I was first shown the blueprints to Gateway's proposed casino and entertainment complex over lunch at a Strawberry Hill Indian restaurant.
A few things about that particular lunch meeting were entirely predictable.
The butter chicken, as it perhaps is usually served to a white guy in a suit, was as expected - not too spicy.
The meeting also went as expected - as editor, the appeal was made to ensure accurate and fair coverage of the proposal.
But as I drove back to the newsroom after one too many spinach naans, I thought about the most predictable aspect of the proposal, which was yet to come - the public reaction.
I knew the project was going to get skewered - and I knew it would be for all the wrong reasons.
And sure enough, as the Now ramped up its coverage, so critics ramped up their opposition.
As healthy as it is to engage in debate about such an important project for Surrey, some of the objections to the gaming centre, proposed for a 25acre property at 168th Street and 10th Avenue, just don't make sense to me.
Like this objection from a resident, as reported in Thursday's Now:
"Is there going to be light in my backyard 24 hours a day? Are my kids going to have a big light shining into their rooms now? What about crime?"
I have a question or two, as well. When did casinos become so demonized?
When did we start equating gamblers with criminals?
Here's another objection from a White Rock resident, as reported in the Nov. 8 issue of the Now.
"Gambling changes your brain chemistry. I've seen friends and family lose their homes over this and I don't want to see that happen here," he said.
"It's mostly about the casino and destructive habits that follow or are created by the gaming industry," said another opponent of the casino.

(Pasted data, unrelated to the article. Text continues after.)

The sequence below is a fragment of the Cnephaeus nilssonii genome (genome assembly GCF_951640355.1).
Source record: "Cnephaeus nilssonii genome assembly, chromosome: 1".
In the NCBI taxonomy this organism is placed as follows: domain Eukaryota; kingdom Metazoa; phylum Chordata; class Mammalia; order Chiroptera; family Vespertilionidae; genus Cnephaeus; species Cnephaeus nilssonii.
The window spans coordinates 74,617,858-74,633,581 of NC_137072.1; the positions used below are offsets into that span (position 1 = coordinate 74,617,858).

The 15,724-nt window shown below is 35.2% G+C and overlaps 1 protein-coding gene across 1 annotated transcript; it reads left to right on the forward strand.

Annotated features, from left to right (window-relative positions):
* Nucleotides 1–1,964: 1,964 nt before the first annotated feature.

There's no doubt problem gambling can wreck lives.
But if we use that argument, we should also shut down all liquor stores, bars and nightclubs so as not to tempt alcoholics.
And if you want to talk about something that wrecks lives, wastes money and "changes your brain chemistry," I sincerely hope none of the casino opponents smoke.
Here's another argument - some say the new casino would cannibalize Fraser Downs in Cloverdale.
I think they're wrong - Fraser Downs is too strong a player for BCLC to risk losing. Just moving the business from Cloverdale to South Surrey doesn't make sense if you're BCLC.
Another objection is location - but I truly believe in this regard, Gateway is damned if they do, damned if they don't.
Some say if such a casino should be built, it should go in Whalley, near SkyTrain.
But wouldn't that just open the proposal to even more criticism? Wouldn't a casino there be even more accessible to problem gamblers and low-income gamblers who can't afford to lose?
The south Surrey location, in my opinion, is the right one. But even then, Gateway is criticized. Residents have told the Now they are worried about the possible vulnerability of the senior citizens of White Rock and how some may be more inclined to gamble away their money if a casino was just a few blocks away.
See? Damned if you do... Look, I'm not a gambler - far from it.
My limited experience with casinos involves only a handful of lucky tosses at the craps table and a few good spins on machines decorated with either little green martians or unicorns (machines that I'm told don't even exist anymore).
But this proposal is about so much more than just a casino - it's about facilities that Surrey truly needs.
It's about live entertainment, a conference centre that will hold up to 1,000 people and a four-star hotel with more than 190 rooms in it.
It means not having to take your spouse out of Surrey to celebrate his or her birthday.
It means more jobs. It means the city would have a conference centre worthy of its population and size.
It means my band would have a new place to play.
And it means my wife and I would have a new place to go dancing (the Dublin may be getting sick of us).
By all means, let's have the discussion and talk about valid concerns.
But let's not demonize casinos - or the people who like to gamble - at the risk of missing out on a big-city opportunity.
Beau Simpson is editor of the Now. He can be reached at bsimpson@ thenownewspaper.com
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